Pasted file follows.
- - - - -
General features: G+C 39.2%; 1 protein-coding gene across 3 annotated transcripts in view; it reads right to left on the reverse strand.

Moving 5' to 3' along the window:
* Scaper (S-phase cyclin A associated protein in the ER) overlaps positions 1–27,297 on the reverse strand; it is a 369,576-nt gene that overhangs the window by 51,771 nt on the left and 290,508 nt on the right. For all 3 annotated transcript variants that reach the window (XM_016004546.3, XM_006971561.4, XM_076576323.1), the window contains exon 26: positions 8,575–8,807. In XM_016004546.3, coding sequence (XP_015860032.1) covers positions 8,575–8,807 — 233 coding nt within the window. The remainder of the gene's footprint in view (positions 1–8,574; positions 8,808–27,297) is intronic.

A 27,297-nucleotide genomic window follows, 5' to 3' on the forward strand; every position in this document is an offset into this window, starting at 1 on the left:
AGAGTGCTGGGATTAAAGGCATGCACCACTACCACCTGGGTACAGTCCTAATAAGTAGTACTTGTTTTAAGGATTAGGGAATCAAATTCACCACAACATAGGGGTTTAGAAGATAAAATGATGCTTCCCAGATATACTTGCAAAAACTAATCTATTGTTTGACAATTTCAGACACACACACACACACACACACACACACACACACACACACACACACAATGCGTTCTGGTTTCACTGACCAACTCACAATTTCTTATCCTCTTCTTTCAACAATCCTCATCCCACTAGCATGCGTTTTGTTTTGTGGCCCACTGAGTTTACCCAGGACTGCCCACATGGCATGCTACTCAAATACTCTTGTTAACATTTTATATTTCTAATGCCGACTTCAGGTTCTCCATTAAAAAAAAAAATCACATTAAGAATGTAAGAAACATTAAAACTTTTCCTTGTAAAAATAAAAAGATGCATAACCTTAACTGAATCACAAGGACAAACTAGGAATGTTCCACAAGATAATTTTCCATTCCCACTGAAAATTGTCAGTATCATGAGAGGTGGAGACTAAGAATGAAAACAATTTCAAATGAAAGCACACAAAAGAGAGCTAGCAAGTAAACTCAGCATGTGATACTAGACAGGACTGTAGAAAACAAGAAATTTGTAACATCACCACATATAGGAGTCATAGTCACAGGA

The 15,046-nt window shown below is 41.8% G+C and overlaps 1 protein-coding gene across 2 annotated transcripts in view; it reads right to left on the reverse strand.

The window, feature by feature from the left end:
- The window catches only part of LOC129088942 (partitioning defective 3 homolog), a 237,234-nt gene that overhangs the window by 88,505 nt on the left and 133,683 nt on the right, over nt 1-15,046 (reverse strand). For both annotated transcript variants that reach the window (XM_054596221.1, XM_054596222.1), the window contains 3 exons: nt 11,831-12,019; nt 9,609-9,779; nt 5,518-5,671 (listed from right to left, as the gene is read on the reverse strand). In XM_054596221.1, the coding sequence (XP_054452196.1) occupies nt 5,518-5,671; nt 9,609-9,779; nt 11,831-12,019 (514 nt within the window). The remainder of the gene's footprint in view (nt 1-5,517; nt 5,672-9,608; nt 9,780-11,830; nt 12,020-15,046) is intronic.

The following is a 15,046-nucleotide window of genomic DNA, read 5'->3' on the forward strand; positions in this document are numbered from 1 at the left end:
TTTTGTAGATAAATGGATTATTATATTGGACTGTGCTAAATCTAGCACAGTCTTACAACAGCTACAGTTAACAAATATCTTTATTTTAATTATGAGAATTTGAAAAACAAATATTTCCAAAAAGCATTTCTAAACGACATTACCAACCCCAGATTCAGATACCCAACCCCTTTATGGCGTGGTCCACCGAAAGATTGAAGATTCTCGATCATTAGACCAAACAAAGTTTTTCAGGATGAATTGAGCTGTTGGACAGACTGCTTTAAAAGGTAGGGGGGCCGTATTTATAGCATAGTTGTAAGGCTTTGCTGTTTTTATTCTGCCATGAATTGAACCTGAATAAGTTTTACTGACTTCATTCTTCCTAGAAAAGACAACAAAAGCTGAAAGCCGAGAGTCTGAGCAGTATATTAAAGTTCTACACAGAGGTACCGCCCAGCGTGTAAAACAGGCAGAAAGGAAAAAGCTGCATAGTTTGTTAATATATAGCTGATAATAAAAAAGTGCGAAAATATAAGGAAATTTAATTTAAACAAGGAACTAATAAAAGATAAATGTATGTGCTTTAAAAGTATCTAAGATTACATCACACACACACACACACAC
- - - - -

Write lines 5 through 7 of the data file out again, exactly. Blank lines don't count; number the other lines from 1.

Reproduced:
AGAGTGCTGGGATTAAAGGCATGCACCACTACCACCTGGGTACAGTCCTAATAAGTAGTACTTGTTTTAAGGATTAGGGAATCAAATTCACCACAACATAGGGGTTTAGAAGATAAAATGATGCTTCCCAGATATACTTGCAAAAACTAATCTATTGTTTGACAATTTCAGACACACACACACACACACACACACACACACACACACACACACACACAATGCGTTCTGGTTTCACTGACCAACTCACAATTTCTTATCCTCTTCTTTCAACAATCCTCATCCCACTAGCATGCGTTTTGTTTTGTGGCCCACTGAGTTTACCCAGGACTGCCCACATGGCATGCTACTCAAATACTCTTGTTAACATTTTATATTTCTAATGCCGACTTCAGGTTCTCCATTAAAAAAAAAAATCACATTAAGAATGTAAGAAACATTAAAACTTTTCCTTGTAAAAATAAAAAGATGCATAACCTTAACTGAATCACAAGGACAAACTAGGAATGTTCCACAAGATAATTTTCCATTCCCACTGAAAATTGTCAGTATCATGAGAGGTGGAGACTAAGAATGAAAACAATTTCAAATGAAAGCACACAAAAGAGAGCTAGCAAGTAAACTCAGCATGTGATACTAGACAGGACTGTAGAAAACAAGAAATTTGTAACATCACCACATATAGGAGTCATAGTCACAGGA

The 15,046-nt window shown below is 41.8% G+C and overlaps 1 protein-coding gene across 2 annotated transcripts in view; it reads right to left on the reverse strand.

The window, feature by feature from the left end: